Ed. note — This piece was written and submitted to local media and the Diane Rehm Show by Anne and Paul Bonaparte-Krogh. We are grateful for their permission to repost it.
The media was doing ok with Robin Williams’ chronic clinical depression. Everyone has been providing the suicide hotline number and repeating the truth that depression can get better and life can feel good again. Now, news of his Parkinson’s.
A similar media message needs to be loud and clear to people diagnosed or who will be diagnosed with PD: it’s presently true that you won’t recover from PD. But, you WILL still find things to enjoy in life. All that makes life worth living is not behind you.
We know. Paul was diagnosed with PD in 2009. The less well-know cognitive impairments that can come with PD forced him to stop working at the end of 2013. His mother had advanced PD and we were not naive about the implications. Like any other major life blow, there are days you shoulder this burden, straighten with determination and go forward, and days, especially as the going gets tougher, when it feels hard: hard to the person with the PD, and hard to their spouse, children and network of support. We know our road will get more difficult yet.
We hazard the guess that few people have the relentlessly upbeat public attitude of Michael J. Fox, who is an admired inspiration and fierce advocate. But even those without his resources, his disposition, and without his form of PD (different for everyone) should know that PD is not the end to everything you love, everything that gives you pleasure.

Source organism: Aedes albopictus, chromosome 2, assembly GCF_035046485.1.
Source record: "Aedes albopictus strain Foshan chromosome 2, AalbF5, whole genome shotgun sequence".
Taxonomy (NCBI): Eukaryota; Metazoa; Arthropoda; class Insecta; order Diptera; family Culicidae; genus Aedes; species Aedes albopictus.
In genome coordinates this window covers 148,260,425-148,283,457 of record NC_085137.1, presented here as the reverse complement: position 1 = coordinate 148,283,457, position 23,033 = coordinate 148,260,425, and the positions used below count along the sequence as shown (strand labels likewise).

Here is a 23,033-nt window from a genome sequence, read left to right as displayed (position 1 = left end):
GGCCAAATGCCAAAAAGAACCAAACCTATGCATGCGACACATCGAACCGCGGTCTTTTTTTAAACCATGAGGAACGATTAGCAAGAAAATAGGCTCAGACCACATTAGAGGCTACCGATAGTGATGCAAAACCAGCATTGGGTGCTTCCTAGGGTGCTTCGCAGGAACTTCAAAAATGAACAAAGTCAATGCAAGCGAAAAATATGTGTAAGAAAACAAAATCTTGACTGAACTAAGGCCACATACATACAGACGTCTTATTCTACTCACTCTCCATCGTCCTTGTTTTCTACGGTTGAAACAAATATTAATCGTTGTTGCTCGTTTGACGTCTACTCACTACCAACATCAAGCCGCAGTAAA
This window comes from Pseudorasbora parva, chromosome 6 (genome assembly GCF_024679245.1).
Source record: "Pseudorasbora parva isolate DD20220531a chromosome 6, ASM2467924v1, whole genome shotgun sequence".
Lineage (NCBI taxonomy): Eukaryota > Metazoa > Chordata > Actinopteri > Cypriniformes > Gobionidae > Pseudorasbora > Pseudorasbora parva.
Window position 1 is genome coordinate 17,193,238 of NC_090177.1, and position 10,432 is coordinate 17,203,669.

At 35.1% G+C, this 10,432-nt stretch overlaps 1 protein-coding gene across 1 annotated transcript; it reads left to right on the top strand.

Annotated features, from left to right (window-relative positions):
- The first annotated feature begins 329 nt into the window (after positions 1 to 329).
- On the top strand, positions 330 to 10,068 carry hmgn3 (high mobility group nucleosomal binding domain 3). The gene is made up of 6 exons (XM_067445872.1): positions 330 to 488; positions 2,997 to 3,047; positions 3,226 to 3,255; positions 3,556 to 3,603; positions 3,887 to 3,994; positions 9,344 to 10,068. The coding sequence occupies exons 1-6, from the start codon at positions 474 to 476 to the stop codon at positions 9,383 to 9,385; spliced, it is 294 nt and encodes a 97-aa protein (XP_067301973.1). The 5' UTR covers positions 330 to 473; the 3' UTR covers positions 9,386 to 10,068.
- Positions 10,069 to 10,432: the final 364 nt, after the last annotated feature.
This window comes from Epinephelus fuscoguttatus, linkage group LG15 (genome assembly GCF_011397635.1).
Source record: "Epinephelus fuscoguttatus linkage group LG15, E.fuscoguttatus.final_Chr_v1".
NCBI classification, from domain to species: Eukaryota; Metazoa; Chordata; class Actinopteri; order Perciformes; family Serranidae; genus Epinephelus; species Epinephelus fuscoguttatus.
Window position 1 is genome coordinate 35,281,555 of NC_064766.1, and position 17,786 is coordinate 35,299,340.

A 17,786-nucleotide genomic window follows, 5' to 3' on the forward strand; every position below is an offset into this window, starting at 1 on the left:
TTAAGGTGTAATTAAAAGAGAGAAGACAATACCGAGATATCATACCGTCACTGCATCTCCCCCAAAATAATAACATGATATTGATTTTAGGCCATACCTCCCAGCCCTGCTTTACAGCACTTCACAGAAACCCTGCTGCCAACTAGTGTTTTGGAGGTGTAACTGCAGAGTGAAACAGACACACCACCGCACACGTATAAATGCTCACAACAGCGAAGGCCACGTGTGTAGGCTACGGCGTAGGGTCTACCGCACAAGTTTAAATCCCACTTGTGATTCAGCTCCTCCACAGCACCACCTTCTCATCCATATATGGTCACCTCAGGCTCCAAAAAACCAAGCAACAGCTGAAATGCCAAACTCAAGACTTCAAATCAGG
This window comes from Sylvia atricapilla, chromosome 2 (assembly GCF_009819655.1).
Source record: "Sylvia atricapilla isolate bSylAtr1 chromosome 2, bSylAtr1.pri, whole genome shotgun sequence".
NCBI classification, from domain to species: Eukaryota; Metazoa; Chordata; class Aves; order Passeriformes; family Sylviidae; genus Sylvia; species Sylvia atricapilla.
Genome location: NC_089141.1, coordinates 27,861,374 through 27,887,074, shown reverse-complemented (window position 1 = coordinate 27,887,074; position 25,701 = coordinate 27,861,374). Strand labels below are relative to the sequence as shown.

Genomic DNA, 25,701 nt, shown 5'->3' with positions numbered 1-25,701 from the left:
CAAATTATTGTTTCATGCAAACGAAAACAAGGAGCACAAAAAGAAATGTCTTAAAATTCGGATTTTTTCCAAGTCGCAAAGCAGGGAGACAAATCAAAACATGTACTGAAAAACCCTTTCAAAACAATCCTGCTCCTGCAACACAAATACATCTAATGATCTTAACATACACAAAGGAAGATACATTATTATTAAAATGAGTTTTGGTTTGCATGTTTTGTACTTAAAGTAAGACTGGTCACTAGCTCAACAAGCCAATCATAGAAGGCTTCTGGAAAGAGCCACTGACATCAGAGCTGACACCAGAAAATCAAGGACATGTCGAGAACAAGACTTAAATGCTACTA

We understand clinical depression and thoughts of suicide as Anne (and, consequently, her family and friends), went through both. Robin Williams brought so much light to our lives. It rocks and deeply saddens us that he could no longer see light. If it was the PD diagnosis that was the straw that broke the camel’s back for him, don’t let his mindset determine yours. With a PD diagnosis and progression, with depression, there ARE still going be glad times, satisfactions, and laughter. There are resources to tap for PD as well as depression.Try watching some old Mork and Mindy episodes or The Birdcage; these have brightened our days.
Tough things happen to all too many, all too often in life. Take them one day at a time.
Anne and Paul Bonaparte-Krogh